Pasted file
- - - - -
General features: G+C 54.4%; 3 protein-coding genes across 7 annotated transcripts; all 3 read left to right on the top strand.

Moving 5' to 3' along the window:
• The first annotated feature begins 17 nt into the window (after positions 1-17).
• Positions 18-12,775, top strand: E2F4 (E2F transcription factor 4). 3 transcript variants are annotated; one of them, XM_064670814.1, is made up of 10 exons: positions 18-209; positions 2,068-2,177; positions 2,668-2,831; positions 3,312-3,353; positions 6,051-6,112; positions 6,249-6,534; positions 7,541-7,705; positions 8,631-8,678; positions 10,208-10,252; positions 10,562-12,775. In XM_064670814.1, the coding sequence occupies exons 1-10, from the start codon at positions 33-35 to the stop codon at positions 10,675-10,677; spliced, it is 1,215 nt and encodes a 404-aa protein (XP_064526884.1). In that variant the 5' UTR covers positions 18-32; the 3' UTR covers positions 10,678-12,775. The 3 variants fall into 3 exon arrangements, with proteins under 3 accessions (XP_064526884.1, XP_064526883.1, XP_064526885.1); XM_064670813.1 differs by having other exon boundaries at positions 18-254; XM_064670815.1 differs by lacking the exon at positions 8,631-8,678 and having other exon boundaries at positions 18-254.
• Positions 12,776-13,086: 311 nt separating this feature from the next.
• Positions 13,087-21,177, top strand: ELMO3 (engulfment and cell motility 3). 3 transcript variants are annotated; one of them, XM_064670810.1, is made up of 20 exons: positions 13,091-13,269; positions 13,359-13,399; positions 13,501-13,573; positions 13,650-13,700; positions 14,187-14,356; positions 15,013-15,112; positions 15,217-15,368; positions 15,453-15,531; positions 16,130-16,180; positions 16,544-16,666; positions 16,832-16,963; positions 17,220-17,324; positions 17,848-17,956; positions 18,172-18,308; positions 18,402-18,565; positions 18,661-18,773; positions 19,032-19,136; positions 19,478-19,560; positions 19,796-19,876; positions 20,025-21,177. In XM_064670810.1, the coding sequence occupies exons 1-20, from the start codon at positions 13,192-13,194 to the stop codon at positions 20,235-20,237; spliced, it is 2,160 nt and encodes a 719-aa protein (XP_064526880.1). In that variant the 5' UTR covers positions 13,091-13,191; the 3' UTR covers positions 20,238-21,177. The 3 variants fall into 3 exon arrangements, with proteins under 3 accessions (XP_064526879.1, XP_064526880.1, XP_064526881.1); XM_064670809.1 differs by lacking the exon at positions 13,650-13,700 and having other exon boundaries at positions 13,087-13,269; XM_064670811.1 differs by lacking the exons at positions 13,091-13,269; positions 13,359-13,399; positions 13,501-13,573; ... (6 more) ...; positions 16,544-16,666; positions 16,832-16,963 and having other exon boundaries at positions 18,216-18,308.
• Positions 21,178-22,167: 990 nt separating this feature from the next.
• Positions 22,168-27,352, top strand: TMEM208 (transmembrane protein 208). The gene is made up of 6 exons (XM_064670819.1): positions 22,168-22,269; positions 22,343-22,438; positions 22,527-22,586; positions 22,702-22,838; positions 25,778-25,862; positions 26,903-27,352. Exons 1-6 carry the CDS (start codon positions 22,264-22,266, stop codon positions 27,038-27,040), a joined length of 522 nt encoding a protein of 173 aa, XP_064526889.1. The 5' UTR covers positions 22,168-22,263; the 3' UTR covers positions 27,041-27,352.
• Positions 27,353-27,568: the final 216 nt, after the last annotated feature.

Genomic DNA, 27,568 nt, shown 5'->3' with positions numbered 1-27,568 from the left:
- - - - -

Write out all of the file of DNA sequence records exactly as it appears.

General features: G+C 54.4%; 3 protein-coding genes across 7 annotated transcripts; all 3 read left to right on the top strand.

Moving 5' to 3' along the window:
• The first annotated feature begins 17 nt into the window (after positions 1-17).
• Positions 18-12,775, top strand: E2F4 (E2F transcription factor 4). 3 transcript variants are annotated; one of them, XM_064670814.1, is made up of 10 exons: positions 18-209; positions 2,068-2,177; positions 2,668-2,831; positions 3,312-3,353; positions 6,051-6,112; positions 6,249-6,534; positions 7,541-7,705; positions 8,631-8,678; positions 10,208-10,252; positions 10,562-12,775. In XM_064670814.1, the coding sequence occupies exons 1-10, from the start codon at positions 33-35 to the stop codon at positions 10,675-10,677; spliced, it is 1,215 nt and encodes a 404-aa protein (XP_064526884.1). In that variant the 5' UTR covers positions 18-32; the 3' UTR covers positions 10,678-12,775. The 3 variants fall into 3 exon arrangements, with proteins under 3 accessions (XP_064526884.1, XP_064526883.1, XP_064526885.1); XM_064670813.1 differs by having other exon boundaries at positions 18-254; XM_064670815.1 differs by lacking the exon at positions 8,631-8,678 and having other exon boundaries at positions 18-254.
• Positions 12,776-13,086: 311 nt separating this feature from the next.
• Positions 13,087-21,177, top strand: ELMO3 (engulfment and cell motility 3). 3 transcript variants are annotated; one of them, XM_064670810.1, is made up of 20 exons: positions 13,091-13,269; positions 13,359-13,399; positions 13,501-13,573; positions 13,650-13,700; positions 14,187-14,356; positions 15,013-15,112; positions 15,217-15,368; positions 15,453-15,531; positions 16,130-16,180; positions 16,544-16,666; positions 16,832-16,963; positions 17,220-17,324; positions 17,848-17,956; positions 18,172-18,308; positions 18,402-18,565; positions 18,661-18,773; positions 19,032-19,136; positions 19,478-19,560; positions 19,796-19,876; positions 20,025-21,177. In XM_064670810.1, the coding sequence occupies exons 1-20, from the start codon at positions 13,192-13,194 to the stop codon at positions 20,235-20,237; spliced, it is 2,160 nt and encodes a 719-aa protein (XP_064526880.1). In that variant the 5' UTR covers positions 13,091-13,191; the 3' UTR covers positions 20,238-21,177. The 3 variants fall into 3 exon arrangements, with proteins under 3 accessions (XP_064526879.1, XP_064526880.1, XP_064526881.1); XM_064670809.1 differs by lacking the exon at positions 13,650-13,700 and having other exon boundaries at positions 13,087-13,269; XM_064670811.1 differs by lacking the exons at positions 13,091-13,269; positions 13,359-13,399; positions 13,501-13,573; ... (6 more) ...; positions 16,544-16,666; positions 16,832-16,963 and having other exon boundaries at positions 18,216-18,308.
• Positions 21,178-22,167: 990 nt separating this feature from the next.
• Positions 22,168-27,352, top strand: TMEM208 (transmembrane protein 208). The gene is made up of 6 exons (XM_064670819.1): positions 22,168-22,269; positions 22,343-22,438; positions 22,527-22,586; positions 22,702-22,838; positions 25,778-25,862; positions 26,903-27,352. Exons 1-6 carry the CDS (start codon positions 22,264-22,266, stop codon positions 27,038-27,040), a joined length of 522 nt encoding a protein of 173 aa, XP_064526889.1. The 5' UTR covers positions 22,168-22,263; the 3' UTR covers positions 27,041-27,352.
• Positions 27,353-27,568: the final 216 nt, after the last annotated feature.

Genomic DNA, 27,568 nt, shown 5'->3' with positions numbered 1-27,568 from the left: